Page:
ISSN (Print) - 0012-9976 | ISSN (Online) - 2349-8846

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Farmer Producer Companies in India

Determinants of Performance and Viability

For farmer producer companies, the determinants of performance and viability are governance structure; network with external agencies; access to capital and technology; member–producers’ contribution to business; and financial performance. These companies can become viable if they follow the stakeholder strategy for cooperation and orientation to marketing of members’ produce and business expansion. Farmer producer companies can benefit if robust performance metrics based on these determinants of performance and viability are developed; these metrics influence policymakers and apex agencies; and there is a bottom-up approach in implementation and convergence between promoting agencies and financial institutions.

This study formed part of the author’s postdoctoral research at the Centre for Management in Agriculture, Indian Institute of Management, Ahmedabad (April 2014 to December 2015). An earlier version of this paper was presented at a conference on agribusiness in developing and emerging economies at the Institute of Rural Management, Anand over 6–7 January 2016.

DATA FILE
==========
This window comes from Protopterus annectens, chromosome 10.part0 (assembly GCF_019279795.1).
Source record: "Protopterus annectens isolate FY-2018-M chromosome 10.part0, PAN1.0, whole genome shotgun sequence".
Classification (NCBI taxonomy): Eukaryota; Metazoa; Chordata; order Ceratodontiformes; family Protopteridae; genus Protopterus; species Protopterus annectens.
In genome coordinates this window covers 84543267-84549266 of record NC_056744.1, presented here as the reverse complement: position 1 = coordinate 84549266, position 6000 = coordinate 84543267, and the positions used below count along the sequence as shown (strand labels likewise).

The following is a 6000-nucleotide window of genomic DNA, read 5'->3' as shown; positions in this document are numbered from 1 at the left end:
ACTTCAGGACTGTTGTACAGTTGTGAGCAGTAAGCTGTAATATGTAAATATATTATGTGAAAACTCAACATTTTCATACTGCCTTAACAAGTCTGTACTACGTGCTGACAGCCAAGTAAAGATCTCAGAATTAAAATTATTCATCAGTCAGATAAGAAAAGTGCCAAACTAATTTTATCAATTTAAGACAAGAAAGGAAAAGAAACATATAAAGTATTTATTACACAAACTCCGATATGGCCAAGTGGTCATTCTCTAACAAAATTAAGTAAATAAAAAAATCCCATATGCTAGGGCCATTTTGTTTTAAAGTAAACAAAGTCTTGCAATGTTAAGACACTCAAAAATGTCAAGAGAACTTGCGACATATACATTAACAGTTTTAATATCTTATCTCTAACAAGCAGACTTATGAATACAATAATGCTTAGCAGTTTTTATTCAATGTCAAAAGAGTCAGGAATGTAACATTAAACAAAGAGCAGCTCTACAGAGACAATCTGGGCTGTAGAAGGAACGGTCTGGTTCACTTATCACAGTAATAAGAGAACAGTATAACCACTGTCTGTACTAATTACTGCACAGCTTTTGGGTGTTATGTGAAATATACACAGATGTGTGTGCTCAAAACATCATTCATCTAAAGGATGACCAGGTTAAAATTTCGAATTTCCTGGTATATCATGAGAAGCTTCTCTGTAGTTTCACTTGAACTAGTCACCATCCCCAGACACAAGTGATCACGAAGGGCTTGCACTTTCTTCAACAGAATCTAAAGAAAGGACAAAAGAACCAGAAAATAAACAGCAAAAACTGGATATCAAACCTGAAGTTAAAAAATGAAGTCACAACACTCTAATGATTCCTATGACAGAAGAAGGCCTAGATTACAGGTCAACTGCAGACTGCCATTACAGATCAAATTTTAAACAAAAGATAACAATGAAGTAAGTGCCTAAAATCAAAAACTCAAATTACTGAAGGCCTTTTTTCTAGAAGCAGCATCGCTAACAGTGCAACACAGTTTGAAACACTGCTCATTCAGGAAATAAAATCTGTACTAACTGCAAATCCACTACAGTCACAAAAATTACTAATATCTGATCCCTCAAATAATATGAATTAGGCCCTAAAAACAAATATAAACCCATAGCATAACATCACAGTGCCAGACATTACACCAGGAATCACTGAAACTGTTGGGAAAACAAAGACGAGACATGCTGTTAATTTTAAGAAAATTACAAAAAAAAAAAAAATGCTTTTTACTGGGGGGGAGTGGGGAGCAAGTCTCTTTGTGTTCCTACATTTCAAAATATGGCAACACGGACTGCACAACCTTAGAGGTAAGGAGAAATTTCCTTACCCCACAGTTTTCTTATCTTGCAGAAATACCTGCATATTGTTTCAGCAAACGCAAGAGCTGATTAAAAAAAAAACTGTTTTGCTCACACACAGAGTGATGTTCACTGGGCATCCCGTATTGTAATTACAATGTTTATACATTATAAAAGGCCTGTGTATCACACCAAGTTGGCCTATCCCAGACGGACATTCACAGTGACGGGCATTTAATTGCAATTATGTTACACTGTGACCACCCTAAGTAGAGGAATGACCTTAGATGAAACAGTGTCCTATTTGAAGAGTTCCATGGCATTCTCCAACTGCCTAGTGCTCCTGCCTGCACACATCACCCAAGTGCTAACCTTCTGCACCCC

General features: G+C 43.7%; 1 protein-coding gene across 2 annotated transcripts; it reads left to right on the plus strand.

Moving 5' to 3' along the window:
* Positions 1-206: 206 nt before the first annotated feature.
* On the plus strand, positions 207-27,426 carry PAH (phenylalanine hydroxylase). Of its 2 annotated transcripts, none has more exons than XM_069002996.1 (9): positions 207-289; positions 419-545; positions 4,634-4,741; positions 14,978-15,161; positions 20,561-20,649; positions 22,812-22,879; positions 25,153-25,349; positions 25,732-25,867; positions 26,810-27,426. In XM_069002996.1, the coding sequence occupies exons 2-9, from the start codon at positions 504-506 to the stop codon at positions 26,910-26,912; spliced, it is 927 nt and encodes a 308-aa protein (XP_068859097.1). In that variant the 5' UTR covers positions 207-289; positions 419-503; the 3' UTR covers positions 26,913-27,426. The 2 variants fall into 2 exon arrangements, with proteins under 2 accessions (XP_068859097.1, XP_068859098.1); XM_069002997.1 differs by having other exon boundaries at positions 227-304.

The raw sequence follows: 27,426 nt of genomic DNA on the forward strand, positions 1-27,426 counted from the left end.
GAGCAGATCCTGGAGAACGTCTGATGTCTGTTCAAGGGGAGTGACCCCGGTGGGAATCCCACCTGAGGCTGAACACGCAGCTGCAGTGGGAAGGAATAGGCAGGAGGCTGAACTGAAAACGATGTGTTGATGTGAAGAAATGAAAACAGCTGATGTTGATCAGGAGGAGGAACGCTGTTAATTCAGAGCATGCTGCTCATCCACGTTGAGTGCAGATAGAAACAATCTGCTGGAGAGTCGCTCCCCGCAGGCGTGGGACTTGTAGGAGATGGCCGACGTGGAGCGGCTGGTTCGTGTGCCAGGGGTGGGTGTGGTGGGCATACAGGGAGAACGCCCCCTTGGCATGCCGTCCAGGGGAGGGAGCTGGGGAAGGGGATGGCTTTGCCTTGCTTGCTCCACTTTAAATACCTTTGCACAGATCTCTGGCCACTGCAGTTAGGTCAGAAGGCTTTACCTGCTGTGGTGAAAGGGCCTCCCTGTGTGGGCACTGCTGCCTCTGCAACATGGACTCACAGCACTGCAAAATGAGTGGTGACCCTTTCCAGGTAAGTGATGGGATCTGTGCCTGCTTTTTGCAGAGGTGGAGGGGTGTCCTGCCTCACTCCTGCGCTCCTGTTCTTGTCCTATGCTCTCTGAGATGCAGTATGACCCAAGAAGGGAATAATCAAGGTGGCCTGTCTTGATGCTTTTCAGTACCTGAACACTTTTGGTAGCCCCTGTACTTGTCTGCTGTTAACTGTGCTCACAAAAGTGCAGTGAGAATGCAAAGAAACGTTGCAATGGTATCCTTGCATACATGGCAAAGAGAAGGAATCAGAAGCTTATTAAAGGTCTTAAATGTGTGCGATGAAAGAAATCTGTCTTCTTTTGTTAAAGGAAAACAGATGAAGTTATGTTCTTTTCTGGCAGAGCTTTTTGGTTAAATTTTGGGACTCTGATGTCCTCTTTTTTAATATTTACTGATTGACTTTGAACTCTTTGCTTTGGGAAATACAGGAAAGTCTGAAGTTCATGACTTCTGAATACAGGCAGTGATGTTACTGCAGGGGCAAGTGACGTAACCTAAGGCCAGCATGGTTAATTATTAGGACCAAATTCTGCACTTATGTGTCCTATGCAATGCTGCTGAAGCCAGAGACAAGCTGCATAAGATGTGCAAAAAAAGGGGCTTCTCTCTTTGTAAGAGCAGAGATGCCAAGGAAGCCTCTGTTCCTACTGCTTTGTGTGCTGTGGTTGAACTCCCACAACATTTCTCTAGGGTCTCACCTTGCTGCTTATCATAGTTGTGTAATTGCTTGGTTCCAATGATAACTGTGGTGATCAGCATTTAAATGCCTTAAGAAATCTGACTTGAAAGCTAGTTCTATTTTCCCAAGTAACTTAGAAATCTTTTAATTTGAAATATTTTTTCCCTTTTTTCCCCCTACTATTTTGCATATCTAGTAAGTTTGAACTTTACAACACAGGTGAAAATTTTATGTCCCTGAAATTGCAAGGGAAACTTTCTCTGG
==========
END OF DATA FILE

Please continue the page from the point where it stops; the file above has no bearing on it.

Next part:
The author gratefully acknowledges the comments of the anonymous reviewer of this journal and stakeholders of selected farmer producer companies and resource institutions for their involvement and assistance at data collection stage. The usual disclaimer applies.

Farmer producer organisations are non-political entities that provide smallholder farmer members business services (Onumah et al 2007). These organisations can take any of various legal forms—cooperatives, societies, or farmer companies. The design and governance of producer organisations has long received considerable attention from academic and policy circles, especially in developing and least developed countries (Ton 2008; Meinzen-Dick 2009). India is no exception—the cooperative, a prototype of producer organisations, came into existence several decades ago. But, largely, cooperatives are fragile or appear to be dormant—due to the free-rider or agency problem, horizon problem, equity or efficiency issue, elite capture, and social exclusion (except, to some extent, in the case of milk, sugar, and plantation cooperatives).

More than a decade ago, policymakers were in search of a “competing institutional logic” that would make producer organisations viable social enterprises (Sharma 2013; Singh and Singh 2013). After a concerted effort and much deliberation, and following amendments to the India’s Companies Act, 1956, farmer producer companies (FPCs) emerged in 2002 as the fourth category of corporate entity (Trebbin and Hassler 2012). This hybrid form possesses the altruistic characteristics of a cooperative and the attributes of a private limited company (for more details, see Murray 2008).

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Updated On : 31st Aug, 2018
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